chapter  31
11 Pages

Paul Virilo


Who is Paul Virilio? Born in Paris in 1932: a tall, blue-eyed Italian father; a short mother from the northern coastal region of Brittany, where he grew up. More than once he has remarked on his seaside, ‘littoral’ experience as a child, reflecting a future of feeling most at home on the edge: of his profession in urban architecture, of the intellectual circles of Paris, of Le College International de Philosophie which included along with Virilio well-known figures like Jacques Derrida and François Lyotard. From his first book to his most recent interviews, he has also emphasized that ‘war was his university’. His first encounter with the speed of the war machine came at the outset of the Second World War, listening to the radio in his hometown of Nantes, hearing that the Germans had reached Orléans, and then, almost simultaneously, hearing the sound of tanks outside his window: Blitzkrieg. Aerial bombardments by the British and the Americans (Nantes became a major port for the German navy) also left a deep impression. Not least, he was drafted to fight in France’s war with Algeria. Before taking up a career practicing and teaching urban architecture, he considered one in the art of stained-glass making. But all this rarely shows up in his official bios, which usually begin with his tenure as professor (1969), general director (1975), and president (1990) of the Ecole Spéciale d’Architecture in Paris; make some mention of his setting up with Claude Parent the Architecture Principie group and journal in 1963; and are likely to list one or more of his multiple identities: philosopher, city planner, military historian, cultural theorist, peace activist, film critic and exhibition curator. From his 1976 exhibition (and subsequent book) on bunker archaeology

to his millennial project on the integral accident, Paul Virilio’s relentless inquiry into the interdependent relationships of speed and politics, technology and ecology, and war and cinema has left many a reader breathless, befuddled, and sometimes in the dust. A single Virilio sentence, full of concatenated clauses and asyndetic phrases, can collapse a century of political thought as well as dismantle a foundation of scientific absolutes. His take on the world – deterritorialized, accelerated, hyper-mediated – redefines outlandish. Nonetheless, when ‘stuff happens’, the unexpected events that defy conventional language, fit no familiar pattern, follow no recognizable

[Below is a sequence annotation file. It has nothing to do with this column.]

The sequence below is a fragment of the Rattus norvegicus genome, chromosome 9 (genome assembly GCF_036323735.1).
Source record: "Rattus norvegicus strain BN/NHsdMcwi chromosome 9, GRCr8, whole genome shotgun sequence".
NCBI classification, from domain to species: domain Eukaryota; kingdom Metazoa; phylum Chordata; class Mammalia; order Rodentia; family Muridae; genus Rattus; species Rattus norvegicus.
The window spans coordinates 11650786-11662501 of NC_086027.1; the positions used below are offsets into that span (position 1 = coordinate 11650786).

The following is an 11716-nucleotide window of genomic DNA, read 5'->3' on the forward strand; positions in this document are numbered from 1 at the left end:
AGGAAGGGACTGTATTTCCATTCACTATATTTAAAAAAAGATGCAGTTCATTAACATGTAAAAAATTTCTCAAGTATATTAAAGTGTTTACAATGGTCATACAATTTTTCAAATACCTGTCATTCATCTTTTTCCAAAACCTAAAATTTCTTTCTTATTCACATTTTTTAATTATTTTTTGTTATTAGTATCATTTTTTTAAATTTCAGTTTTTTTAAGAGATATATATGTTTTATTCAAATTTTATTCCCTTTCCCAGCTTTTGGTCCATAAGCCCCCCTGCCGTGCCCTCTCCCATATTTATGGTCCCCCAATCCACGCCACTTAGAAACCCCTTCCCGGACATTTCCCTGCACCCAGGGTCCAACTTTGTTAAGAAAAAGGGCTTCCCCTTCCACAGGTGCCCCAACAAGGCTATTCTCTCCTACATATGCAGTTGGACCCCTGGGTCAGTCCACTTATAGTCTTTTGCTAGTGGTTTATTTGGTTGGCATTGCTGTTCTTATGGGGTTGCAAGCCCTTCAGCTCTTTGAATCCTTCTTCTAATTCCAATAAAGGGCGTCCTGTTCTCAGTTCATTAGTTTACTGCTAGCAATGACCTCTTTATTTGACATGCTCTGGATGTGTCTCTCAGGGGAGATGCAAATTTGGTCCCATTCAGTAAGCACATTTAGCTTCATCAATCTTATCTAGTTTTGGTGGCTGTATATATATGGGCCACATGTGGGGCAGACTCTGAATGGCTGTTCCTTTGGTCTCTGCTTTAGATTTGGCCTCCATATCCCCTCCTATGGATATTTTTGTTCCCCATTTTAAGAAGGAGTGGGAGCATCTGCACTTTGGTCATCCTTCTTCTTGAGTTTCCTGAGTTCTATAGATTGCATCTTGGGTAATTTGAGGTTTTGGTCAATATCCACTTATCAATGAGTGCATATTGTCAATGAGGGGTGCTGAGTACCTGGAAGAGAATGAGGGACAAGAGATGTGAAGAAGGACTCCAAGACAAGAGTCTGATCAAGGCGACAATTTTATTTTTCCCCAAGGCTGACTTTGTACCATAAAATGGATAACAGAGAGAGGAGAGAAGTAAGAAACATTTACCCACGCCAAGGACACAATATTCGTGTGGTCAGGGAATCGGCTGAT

conception of causality, one reaches for Virilio to illuminate the strange twists and turns of late modernity. Virilio’s work obviously resists easy summary. One is hard-pressed to find

an organizing principle or a consistent theme; however, it does not take much digging to uncover an iterated warning against the contingency, vulnerability and danger of a highly technologized and densely networked life, with the attendant rise of a new military-industrial-media complex. Indeed, after 9/11, Iraq redux, and serial headlines of one more military misadventure and cascading global ‘accident’ after another, Virilio’s works have taken on the uneasy quality of prophecy. Moving from Plato to NATO, finding high theory in daily headlines, matching intellectual alacrity with rhetorical superficiality, Virilio’s hyperbolic pronouncements of the twentieth century – ‘movement creates the event’, ‘information explodes like a bomb’, ‘the televised poll is now a mere pale simulation of the ancient rallying of citizens’ – have become practically commonplace wisdom in the twenty-first (Virilio 1995a: 23-34).